Japchae is a delightful Korean food which is a favorite at dinner parties, barbecues, and get-togethers. There are three things you want to get right. First marinating the meat. Second, properly sauté the vegetables. Third, the sauce. If you get these right, then you will have Japchae that is so delicious that everyone will rave about it.
How to Marinate Meat for Japchae
If you have ever attempted making stir fry from home, there is one thing that you probably did not know. Because you did not know this thing, what happens is your meat will turn out dry and bland tasting. What’s the problem? The problem is that when you make a stir fry of any sort you are using small bits of meat applied to high heat. The small chunks of meat are delicate, and will quickly evaporate moisture. During this process they will shrivel up, and be dry before the vegetables have had a chance to cook.
The solution is to marinade the meat first for at least 20 minutes in a sugary and salty solution. What happens is the texture of the meat changes drastically when sugar is applied to meat. If you eat stir fry at an asian restaurant the meat is almost always rubbery, slippery, chewy, yet very tasty. This texture difference is caused by the marinading of the meat. Specifically, the sugar in the marinade changes the texture of meat and changes its cooking characteristics. The good news is that you don’t need much sugar for this effect to occur.
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Gather all the ingredients for making japchae. Then read these tips foundhere.
If you are using dried shiitake mushrooms and jelly ear mushrooms, soak them in the water for 15-20 minutes.
In a big pot, start boiling 4 qt water.
Slice onion, carrot, yellow pepper, green pepper, and pork into 1/4in. thick. When the mushrooms are soft, gently squeeze them to remove water. Slice them into 1/4in. thick. Take apart oyster mushrooms to individual stem.
In a bowl, mix all the mushrooms and pork. Season them with soy sauce, sesame oil, pepper, sugar, and garlic. Set aside.
On a non-stick pan, on medium heat, add onion and cook for 3-5 minutes, then put in a large bowl. Make sure you spread them evenly in a bowl so that way onions won't be cooked from the heat.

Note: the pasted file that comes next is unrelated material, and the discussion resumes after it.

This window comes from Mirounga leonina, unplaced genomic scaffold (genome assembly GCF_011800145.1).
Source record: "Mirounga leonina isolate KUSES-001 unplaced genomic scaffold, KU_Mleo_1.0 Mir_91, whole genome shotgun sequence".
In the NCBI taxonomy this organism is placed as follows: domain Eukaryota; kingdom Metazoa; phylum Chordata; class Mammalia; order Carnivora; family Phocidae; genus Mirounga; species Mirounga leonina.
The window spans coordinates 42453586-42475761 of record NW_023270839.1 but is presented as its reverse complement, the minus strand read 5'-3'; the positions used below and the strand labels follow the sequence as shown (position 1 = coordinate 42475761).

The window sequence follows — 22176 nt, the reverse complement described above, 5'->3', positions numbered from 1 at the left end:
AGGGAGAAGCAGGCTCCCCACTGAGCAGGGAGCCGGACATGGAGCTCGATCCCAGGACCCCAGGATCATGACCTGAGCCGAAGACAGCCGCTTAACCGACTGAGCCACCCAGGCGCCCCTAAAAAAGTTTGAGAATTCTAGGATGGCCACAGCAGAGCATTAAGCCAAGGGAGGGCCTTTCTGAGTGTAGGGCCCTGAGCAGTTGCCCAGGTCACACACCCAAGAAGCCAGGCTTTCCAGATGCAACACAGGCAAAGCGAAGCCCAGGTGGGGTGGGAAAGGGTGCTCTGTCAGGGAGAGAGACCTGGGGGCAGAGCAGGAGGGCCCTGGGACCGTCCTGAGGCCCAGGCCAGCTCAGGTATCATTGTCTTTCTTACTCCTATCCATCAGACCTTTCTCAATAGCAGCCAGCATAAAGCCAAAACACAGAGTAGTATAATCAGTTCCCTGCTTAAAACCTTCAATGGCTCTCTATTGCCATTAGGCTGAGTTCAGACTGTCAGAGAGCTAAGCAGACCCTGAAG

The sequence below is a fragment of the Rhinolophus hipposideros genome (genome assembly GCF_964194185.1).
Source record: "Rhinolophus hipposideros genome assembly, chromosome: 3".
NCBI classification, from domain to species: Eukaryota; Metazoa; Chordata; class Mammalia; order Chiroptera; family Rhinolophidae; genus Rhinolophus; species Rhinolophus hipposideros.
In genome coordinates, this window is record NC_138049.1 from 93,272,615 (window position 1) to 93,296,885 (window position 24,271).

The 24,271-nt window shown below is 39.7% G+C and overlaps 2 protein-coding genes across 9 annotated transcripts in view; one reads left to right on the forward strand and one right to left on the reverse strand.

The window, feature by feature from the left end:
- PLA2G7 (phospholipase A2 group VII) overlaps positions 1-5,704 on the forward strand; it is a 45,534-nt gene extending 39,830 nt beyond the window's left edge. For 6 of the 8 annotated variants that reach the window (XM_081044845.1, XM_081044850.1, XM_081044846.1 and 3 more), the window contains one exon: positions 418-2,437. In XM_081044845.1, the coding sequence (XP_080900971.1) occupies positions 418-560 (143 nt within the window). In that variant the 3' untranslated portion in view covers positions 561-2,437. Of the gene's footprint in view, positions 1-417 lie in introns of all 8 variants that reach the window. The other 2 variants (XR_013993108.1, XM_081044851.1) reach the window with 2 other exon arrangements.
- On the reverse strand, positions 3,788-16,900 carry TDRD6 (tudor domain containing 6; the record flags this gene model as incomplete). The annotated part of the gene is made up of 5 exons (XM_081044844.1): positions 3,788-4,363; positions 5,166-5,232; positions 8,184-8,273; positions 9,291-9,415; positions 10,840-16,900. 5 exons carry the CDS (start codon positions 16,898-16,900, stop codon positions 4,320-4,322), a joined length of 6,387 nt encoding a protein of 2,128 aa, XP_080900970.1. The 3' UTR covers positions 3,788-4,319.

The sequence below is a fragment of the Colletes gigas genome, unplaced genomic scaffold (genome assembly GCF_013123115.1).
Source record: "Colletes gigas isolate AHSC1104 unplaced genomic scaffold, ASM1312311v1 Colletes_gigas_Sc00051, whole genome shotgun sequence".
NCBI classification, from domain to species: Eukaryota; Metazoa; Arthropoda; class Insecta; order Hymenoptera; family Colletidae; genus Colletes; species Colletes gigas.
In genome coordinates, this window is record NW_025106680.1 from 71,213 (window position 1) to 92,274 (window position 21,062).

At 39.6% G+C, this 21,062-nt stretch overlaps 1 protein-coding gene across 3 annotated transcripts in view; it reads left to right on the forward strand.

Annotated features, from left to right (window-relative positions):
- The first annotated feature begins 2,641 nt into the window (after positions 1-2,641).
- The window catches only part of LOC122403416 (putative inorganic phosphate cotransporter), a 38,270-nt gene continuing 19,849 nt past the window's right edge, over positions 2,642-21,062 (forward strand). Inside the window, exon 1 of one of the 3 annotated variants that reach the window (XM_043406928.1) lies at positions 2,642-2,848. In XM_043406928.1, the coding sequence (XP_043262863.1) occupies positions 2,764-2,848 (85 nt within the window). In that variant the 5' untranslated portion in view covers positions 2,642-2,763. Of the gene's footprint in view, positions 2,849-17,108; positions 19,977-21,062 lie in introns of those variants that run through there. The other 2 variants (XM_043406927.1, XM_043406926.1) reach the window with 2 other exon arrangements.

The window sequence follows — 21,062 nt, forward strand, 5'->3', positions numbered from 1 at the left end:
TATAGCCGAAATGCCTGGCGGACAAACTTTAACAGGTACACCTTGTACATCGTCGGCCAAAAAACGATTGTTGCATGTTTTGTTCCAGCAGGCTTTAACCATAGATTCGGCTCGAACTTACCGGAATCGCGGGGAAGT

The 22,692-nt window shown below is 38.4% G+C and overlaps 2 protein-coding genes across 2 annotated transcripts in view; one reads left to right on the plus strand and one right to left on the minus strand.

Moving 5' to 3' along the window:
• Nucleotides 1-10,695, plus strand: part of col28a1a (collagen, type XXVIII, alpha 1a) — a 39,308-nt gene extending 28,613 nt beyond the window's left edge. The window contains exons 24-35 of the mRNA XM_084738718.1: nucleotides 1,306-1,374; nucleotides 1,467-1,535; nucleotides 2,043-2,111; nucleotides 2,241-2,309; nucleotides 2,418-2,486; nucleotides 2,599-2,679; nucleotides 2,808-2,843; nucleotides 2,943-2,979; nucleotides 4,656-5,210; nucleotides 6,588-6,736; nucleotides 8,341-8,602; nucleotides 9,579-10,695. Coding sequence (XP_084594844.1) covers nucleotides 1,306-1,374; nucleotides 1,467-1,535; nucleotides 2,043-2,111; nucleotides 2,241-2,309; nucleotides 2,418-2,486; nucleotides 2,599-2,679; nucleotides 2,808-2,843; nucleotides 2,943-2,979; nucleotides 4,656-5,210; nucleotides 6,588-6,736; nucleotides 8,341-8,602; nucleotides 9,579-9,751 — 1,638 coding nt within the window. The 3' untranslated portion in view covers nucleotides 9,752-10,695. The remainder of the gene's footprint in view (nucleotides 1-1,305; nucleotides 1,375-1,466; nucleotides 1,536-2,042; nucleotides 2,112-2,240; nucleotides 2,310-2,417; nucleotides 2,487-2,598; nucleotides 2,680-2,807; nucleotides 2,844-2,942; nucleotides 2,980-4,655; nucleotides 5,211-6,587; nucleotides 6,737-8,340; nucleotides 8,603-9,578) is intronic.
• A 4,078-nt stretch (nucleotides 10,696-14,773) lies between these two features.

Add yellow and green peppers, and little bit of oil then cook for 3-5 minutes. Put in a bowl.
Add carrots and oil, cook for 5 minutes. Put in a bowl.
Add oyster mushrooms, jelly ear mushrooms, and oil. Lightly coat with soy sauce, cook for 3 minutes. Put in a bowl.
Add oil and pork and shiitake mushroom mixture, cook for 5-6 minutes. Put in a bowl.
When the water boils, add the package of noodle in a pot. Cook for 6 minutes or what the direction says on the package.
When the noodle is ready, strain in a colander, then rinse with cold water. Keep the pot on a side for next step.
In the same pot, add soy sauce, oil, and sugar. Cook on low heat. Turn off the heat. Add cooked noodle and stir very well to coat with the sauce.
Add the noodle in a bowl.
Before start mixing all the cooked ingredients, put a cotton glove first, then plastic glove on top so your hand doesn't get burn!
Mix everything throughly. Sprinkle sesame seeds. If needed, season with extra soy sauce, sesame oil, and sugar.
Japchae (Stir Fried Glass Noodles)
Amount Per Serving
Calories 239Calories from Fat 81
% Daily Value*
Total Fat 9g14%
Saturated Fat 2g10%
Polyunsaturated Fat 1g
Monounsaturated Fat 3g
Total Carbohydrates 22g7%
Dietary Fiber 3g12%
* Percent Daily Values are based on a 2000 calorie diet.
Chef Tips: Making Great Japchae
Be sure to use a wok that is made for stir frying. Making japchae in a wok that is made for stir fry is much better than using cheaper thin woks that stick to everything. Cast Iron works the best and is ideal for making fried rice as well. When you cook a japchae you want wok that will not stick to the starch in the noodles. A cast iron surface is ideal for making japchae. With a cast iron wok your japchae wont stick to the wok after proper seasoning. This may take awhile for you wok to become properly seasoned, and japchae make stick or cake on you cast iron in the beginning. But once you have seasoned the wok it wont stick to your japchae. Its important to know that with cast iron you don't want to use regular dish soap. Rather use salt to clean your cast iron, and fresh water. After washing put on the stove and heat the cast iron until dry, coat with vegetable oil and store it away. This way your cast iron wont rust and will be ready for the next time you cook. Cast iron provides cooks with superior heat retention to prepare asian recipes. Sturdy base and consistent source of heat helps keep the wok stationary on the stove top.
To make Japchae (Stir Fried Glass Noodles), start by preparing your ingredients placing them near the stove where you can work each step. Make sure you season beef for a better taste. If you don't have spinach, you can use a green bell pepper, however, I prefer spinach for the taste. Once your assembly line is ready, then follow the instructions below.